Since the p1, p2, and p8 muscles are ∼10 mm long (Maynard and Dando, 1974), they thus contain several length constants. These data suggest that the EJPs we were measuring were a local phenomenon, that EJPs measured at distant locations in a single muscle fiber would be uncorrelated, and intrafiber averaging of EJP amplitude would thus occur and help regularize muscle contraction. To test this possibility we recorded simultaneously from well separated (5–8 mm apart) locations in single muscle fibers and plotted EJP amplitude at one site against EJP amplitude at the other (Fig.10). Surprisingly, in all three muscles EJP amplitudes were highly correlated at all recording sites. The source of this unexpected correlation is unclear (see Discussion), but these data do indicate that intrafiber averaging is unlikely to explain why muscle contraction shows such small variation. When summed EJP amplitude or compound EJP area was measured, they were similarly highly correlated within single fibers (data not shown).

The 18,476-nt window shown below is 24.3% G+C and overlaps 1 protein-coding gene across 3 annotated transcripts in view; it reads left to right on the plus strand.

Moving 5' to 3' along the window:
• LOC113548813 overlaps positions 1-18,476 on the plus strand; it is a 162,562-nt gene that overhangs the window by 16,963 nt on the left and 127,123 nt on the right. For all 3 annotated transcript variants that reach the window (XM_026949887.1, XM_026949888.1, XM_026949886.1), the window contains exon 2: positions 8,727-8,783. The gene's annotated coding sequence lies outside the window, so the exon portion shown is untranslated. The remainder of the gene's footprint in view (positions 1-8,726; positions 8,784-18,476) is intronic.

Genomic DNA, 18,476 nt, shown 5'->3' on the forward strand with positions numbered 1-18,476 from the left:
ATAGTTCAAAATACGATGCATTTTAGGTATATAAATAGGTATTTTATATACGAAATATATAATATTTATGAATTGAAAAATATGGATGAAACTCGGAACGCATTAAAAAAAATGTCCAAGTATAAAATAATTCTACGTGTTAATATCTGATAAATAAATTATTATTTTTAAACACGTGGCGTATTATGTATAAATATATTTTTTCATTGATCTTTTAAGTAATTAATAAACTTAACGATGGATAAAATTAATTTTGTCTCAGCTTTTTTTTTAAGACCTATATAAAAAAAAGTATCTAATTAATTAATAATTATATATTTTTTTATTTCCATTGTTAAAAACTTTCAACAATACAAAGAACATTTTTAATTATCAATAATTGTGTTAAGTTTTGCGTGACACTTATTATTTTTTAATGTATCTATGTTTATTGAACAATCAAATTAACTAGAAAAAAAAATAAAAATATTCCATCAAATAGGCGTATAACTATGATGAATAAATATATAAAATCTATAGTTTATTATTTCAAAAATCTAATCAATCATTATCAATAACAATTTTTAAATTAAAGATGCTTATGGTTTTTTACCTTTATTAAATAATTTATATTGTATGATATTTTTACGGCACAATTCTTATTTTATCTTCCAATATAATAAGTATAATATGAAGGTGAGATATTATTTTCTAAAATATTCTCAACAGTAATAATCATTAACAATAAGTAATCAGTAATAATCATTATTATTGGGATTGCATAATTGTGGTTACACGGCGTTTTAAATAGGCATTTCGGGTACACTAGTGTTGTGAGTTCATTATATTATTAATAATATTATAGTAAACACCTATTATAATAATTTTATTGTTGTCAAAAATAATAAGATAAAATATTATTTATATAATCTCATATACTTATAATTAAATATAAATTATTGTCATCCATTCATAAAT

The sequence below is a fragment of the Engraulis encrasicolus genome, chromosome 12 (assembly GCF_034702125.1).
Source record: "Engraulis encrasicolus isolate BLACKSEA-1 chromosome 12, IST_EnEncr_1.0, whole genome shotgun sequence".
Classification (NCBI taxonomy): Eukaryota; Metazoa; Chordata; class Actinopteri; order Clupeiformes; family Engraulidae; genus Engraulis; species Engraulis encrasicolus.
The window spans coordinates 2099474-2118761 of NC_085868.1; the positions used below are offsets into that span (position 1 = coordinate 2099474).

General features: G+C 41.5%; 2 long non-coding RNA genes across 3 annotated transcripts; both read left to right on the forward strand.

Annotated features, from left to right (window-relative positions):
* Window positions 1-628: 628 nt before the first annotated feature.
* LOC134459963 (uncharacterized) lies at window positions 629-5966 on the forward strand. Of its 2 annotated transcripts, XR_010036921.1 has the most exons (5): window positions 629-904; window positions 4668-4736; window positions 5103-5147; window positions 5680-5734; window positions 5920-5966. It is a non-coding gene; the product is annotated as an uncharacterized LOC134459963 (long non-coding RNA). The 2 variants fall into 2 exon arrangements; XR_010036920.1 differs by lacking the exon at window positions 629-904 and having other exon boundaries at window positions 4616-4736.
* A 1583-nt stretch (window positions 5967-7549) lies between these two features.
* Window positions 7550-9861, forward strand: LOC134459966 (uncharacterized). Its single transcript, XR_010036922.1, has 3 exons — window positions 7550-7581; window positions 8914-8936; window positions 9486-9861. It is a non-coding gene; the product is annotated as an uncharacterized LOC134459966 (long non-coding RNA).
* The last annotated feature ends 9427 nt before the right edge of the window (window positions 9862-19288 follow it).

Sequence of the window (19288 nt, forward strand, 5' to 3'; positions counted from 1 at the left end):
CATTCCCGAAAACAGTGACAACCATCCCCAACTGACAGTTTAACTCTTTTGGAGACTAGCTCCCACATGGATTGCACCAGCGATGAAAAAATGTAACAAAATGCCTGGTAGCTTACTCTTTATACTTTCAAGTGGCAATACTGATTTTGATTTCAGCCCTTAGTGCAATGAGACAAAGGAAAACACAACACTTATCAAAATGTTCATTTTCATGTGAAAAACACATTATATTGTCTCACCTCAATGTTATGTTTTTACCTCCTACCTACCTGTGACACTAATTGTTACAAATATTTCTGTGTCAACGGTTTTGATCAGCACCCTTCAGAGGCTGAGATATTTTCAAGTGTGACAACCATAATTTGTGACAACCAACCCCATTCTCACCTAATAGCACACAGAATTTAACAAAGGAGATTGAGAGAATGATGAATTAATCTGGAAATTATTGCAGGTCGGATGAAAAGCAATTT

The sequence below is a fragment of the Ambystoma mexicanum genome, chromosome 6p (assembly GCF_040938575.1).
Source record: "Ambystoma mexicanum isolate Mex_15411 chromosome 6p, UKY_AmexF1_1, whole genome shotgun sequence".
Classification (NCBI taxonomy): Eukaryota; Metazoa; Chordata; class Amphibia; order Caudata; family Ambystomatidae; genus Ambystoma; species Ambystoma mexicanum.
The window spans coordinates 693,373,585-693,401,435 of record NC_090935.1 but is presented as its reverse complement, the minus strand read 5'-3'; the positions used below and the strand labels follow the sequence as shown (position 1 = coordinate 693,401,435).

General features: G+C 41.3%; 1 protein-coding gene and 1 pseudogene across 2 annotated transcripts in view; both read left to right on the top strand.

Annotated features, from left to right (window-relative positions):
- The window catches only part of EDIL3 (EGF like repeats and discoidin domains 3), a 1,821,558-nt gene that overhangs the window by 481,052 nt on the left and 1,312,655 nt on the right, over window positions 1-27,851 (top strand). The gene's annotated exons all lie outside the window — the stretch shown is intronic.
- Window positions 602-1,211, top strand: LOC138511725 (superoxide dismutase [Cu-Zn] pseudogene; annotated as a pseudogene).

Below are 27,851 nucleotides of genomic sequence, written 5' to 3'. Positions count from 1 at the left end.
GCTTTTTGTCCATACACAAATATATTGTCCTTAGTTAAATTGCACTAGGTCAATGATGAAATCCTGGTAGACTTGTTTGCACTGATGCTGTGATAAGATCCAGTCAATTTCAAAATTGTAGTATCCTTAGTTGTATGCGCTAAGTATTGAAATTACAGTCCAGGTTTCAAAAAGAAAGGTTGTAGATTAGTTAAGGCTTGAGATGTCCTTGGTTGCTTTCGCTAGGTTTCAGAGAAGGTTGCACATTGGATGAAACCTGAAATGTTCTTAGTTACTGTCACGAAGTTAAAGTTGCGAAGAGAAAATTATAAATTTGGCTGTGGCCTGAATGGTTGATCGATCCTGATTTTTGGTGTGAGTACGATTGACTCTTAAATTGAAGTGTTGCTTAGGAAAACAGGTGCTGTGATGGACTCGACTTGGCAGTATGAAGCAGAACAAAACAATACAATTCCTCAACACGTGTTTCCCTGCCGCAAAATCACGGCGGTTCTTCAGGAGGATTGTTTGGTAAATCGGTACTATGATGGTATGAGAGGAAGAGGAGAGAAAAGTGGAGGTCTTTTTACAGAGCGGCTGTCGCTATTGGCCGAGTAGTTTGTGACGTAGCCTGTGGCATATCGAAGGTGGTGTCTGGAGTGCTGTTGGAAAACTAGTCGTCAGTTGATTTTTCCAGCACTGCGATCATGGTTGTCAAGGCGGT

An additional source of variation reduction would be if the EJPs in different muscle fibers were uncorrelated, because the EJP amplitude variation in individual fibers would be averaged across all the fibers of the muscle. Figures11 and 12 show that this intermuscle fiber averaging occurs. Figure 11A shows raw recordings from two p1 muscle fibers in response to tonic motor nerve stimulation; the EJP amplitude variations of the two fibers do not appear correlated. This lack of correlation was quantified by plotting the EJP amplitude of one fiber in the muscle versus the amplitude of another; Figure11B shows these plots for fibers from muscle p1, p2, and p8. The data points form a cloud, and linear regressions to the data are near horizontal with R2 near zero. Similar lack of correlation between different muscle fibers was seen when summed EJP amplitude for 3-spike burst stimulations was compared (data not shown). Surprisingly, however, when compound EJP areas in different muscle fibers were measured, a range of correlations, some strong, were observed. Figure 12 shows R2values of linear regressions of compound EJP area between muscle fibers for p1, p2, and p8 muscles; regression coefficients range from near 0 to almost 0.8. Given the lack of correlation of single or summed EJP amplitudes, the basis of the high correlations for compound EJP area between some muscle fibers is unclear. However, in all three muscles some fibers were uncorrelated by all measures, and thus interfiber averaging is likely also to contribute to regularization of muscle contraction amplitude.